Beth Winter MP and Richard Jones Chair of Cynon Valley Constituency Labour Party

November marked the 25th anniversary of the Disability Discrimination Act.  In Wales some 22% of the population has a disability, facing difficulties across a range of services – from employment to housing to transport and education. But we also have some innovative legislation that can help to alleviate some of these difficulties, and as Jane Hutt MS says in her introduction to Welsh Government’s Action on Disability: The Right to Independent Living “Supporting people to live in the way that they choose is the right thing to do.”

In 2021 we have the Senedd elections and Disability Wales is producing its own Disabled People’s Manifesto, to highlight what disabled people feel are the priorities for action because behind the statistics and legislation there are people who live the experience. That’s why this article is written in conjunction with Richard Jones. It couldn’t and shouldn’t be written without the involvement of someone who, like Richard, is a disabled person.

Both Richard and I have a life-long commitment to campaigning against disability discrimination acknowledging we come from different experiences. While I have campaigned on specific issues, like meeting people’s housing needs, Richard has lived the experience having been born with osteogenesis imperfecta, more commonly known as ‘brittle bones’. Richard‘s life is testament to his determination, with family support, to focus on his ability – not his disability. Born in 1981 Richard was able to attend mainstream education, but only after overcoming many obstacles both attitudinal and physical.  He now runs two successful businesses, one of which, a disability consultancy company, enables him to pursue his commitment to tackling discrimination through disability rights campaigns, research, and training.

As Richard says “I’ve always wanted to challenge misconceptions of disabled people portrayed in the media and in public life, to remove the tokenism and pity that exists and open people’s minds. I don’t see my disability. It is people and society that force it on me.”

It has been a long and arduous journey for disabled people in the UK. It was not until the 1980’s that the campaign for disability rights gained real traction which culminated in the Disability Discrimination Act in 1995 making it illegal to discriminate against a disabled person and required reasonable adjustments to be made for disabled people.  This was superseded by the Equality Act in 2010 which strengthened and extended the protection and rights of disabled people. Richard however still feels that there is a need to push disability rights further up the agenda: ‘I am concerned”, he says “that there is a hierarchy in discrimination and disability often does not have equal standing with other areas of discrimination. My drum doesn’t bang as loud as others”.

While progress has been made over the last 25 years there is still much to do, and Richard believes that in recent years disability rights have fallen down the agenda. Much of this can be attributed to the 10 years of Tory government austerity which saw huge cutbacks in services and benefits for disabled people, preventing many going out to work and living independently. A higher percentage of disabled people live in poverty than is the case for the population as a whole in the UK.  Richard also feels that this has been highlighted further during the Covid pandemic which he feels has exposed the inequities and discrimination that persist for disabled people.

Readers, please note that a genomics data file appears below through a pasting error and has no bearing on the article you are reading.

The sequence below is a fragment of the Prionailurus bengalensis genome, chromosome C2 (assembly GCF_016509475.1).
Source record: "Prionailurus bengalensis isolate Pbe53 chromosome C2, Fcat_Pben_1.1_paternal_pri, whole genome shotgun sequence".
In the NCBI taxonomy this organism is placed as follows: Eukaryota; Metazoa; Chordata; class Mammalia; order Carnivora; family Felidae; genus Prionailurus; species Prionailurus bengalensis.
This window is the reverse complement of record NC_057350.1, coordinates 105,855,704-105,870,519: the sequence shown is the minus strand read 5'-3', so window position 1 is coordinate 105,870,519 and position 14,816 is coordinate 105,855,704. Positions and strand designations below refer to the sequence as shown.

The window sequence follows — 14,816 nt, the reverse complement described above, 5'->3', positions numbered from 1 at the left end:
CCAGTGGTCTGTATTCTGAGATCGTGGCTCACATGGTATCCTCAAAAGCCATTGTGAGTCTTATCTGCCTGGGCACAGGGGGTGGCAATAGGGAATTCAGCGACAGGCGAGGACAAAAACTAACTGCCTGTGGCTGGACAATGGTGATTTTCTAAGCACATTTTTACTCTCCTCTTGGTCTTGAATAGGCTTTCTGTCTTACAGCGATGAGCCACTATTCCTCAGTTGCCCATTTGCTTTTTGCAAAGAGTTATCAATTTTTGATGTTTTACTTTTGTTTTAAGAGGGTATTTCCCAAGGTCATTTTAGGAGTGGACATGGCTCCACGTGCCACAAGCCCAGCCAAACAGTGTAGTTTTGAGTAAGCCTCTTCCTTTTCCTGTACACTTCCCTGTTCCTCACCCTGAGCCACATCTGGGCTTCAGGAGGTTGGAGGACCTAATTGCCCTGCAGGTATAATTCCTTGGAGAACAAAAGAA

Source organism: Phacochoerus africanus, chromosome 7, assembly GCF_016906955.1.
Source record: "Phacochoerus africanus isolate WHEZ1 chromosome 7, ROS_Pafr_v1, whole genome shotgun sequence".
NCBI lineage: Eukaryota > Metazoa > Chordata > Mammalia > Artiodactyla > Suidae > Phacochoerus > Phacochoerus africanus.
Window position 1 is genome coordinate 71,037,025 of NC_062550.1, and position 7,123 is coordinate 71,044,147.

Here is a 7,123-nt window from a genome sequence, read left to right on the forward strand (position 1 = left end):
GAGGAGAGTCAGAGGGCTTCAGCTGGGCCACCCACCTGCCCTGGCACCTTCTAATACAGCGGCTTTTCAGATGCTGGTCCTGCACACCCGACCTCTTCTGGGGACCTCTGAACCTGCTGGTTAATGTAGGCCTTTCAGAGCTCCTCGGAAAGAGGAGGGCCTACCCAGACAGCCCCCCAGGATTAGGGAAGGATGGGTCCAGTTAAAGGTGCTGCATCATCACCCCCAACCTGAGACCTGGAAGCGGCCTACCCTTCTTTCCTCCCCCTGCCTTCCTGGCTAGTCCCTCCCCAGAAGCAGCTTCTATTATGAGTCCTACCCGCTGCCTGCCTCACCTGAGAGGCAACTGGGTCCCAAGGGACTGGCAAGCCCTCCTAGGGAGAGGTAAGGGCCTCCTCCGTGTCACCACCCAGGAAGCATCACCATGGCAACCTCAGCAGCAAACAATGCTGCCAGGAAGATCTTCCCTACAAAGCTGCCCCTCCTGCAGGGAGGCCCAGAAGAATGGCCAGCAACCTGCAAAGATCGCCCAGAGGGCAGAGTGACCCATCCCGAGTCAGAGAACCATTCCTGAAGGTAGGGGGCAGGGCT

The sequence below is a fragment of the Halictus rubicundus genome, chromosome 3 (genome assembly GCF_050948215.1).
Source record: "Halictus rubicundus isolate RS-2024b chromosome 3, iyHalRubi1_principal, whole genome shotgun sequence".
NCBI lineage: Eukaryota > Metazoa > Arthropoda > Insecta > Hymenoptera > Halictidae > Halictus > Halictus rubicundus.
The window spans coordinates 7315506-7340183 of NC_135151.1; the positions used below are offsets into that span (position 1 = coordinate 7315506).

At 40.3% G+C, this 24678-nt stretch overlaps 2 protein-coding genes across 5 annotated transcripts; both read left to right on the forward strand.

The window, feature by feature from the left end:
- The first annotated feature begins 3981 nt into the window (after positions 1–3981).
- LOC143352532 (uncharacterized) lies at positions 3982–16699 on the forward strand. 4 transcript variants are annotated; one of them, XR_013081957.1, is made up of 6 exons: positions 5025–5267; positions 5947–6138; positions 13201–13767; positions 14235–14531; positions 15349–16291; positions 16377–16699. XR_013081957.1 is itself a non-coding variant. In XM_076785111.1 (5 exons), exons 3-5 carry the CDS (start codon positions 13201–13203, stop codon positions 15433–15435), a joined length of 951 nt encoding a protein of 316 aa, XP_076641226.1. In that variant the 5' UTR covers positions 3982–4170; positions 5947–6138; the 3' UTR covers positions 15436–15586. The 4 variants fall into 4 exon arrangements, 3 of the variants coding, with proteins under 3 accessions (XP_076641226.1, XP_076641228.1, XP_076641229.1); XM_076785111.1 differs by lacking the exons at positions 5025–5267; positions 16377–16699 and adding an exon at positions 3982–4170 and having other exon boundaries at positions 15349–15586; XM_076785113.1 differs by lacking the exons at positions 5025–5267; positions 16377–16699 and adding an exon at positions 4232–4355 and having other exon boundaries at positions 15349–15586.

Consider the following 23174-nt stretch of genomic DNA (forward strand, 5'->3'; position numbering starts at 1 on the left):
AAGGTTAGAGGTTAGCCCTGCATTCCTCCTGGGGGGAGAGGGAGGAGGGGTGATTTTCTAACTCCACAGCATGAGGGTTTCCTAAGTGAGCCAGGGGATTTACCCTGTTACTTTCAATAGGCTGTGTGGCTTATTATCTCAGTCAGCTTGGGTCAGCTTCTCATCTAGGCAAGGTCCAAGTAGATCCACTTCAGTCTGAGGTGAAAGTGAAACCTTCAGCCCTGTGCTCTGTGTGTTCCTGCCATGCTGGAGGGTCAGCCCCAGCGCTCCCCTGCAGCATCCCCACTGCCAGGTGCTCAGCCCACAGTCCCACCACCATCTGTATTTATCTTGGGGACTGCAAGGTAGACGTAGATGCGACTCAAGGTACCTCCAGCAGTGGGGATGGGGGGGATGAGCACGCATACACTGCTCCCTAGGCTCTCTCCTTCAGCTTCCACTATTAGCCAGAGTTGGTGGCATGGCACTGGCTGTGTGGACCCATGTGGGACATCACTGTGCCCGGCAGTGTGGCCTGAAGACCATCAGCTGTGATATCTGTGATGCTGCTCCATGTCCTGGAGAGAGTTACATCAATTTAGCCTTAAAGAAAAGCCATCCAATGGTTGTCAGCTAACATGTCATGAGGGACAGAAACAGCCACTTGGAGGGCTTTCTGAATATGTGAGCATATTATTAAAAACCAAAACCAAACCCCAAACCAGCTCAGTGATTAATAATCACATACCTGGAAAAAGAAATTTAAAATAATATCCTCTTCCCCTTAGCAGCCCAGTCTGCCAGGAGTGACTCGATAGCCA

He did not leave home for 180 days and feels that there hasn’t always been the understanding of what this has meant for people like him. Alongside work Richard has always had a very active social life meeting with his many friends. He misses this and gets angry when other people won’t obey the rules to keep everyone safe. While Richard’s businesses have struggled, they are surviving, and new opportunities have emerged like online meetings and training and he has adapted his business model accordingly.

Still, he has found lockdown difficult. “I didn’t think I would cope” he says, “but I’ve just got on with it”. He says he knows many people who’ve found it very difficult and has lost 2 friends during lockdown. Almost 60% of deaths from Coronavirus in the UK have been amongst disabled people. As well as mental health and isolation and being reminded of one’s mortality, the lack of availability of non-Covid medical treatments are seen by Richard as being the main Covid issues for him.

None of this has stopped Richard who, as well as owning two businesses and being Chair of my Constituency Labour Party, is a Community Councillor, the Chair of two local charities and stood for election as a local Councillor in 2017, and is planning to do so again in just over a year’s time. Richard and I agree that there are far too few disabled people in positions of influence, and we want a society in which opportunity and success for disabled people is the norm, not the exception.

I will give Richard the last word: “Disabled people need to come together as other disadvantaged groups have and continue the fight to be treated with dignity, equality, and respect.”




Link to Instagram Link to Twitter Link to YouTube Link to Facebook Link to LinkedIn Link to Snapchat Close Fax Website Location Phone Email Calendar Building Search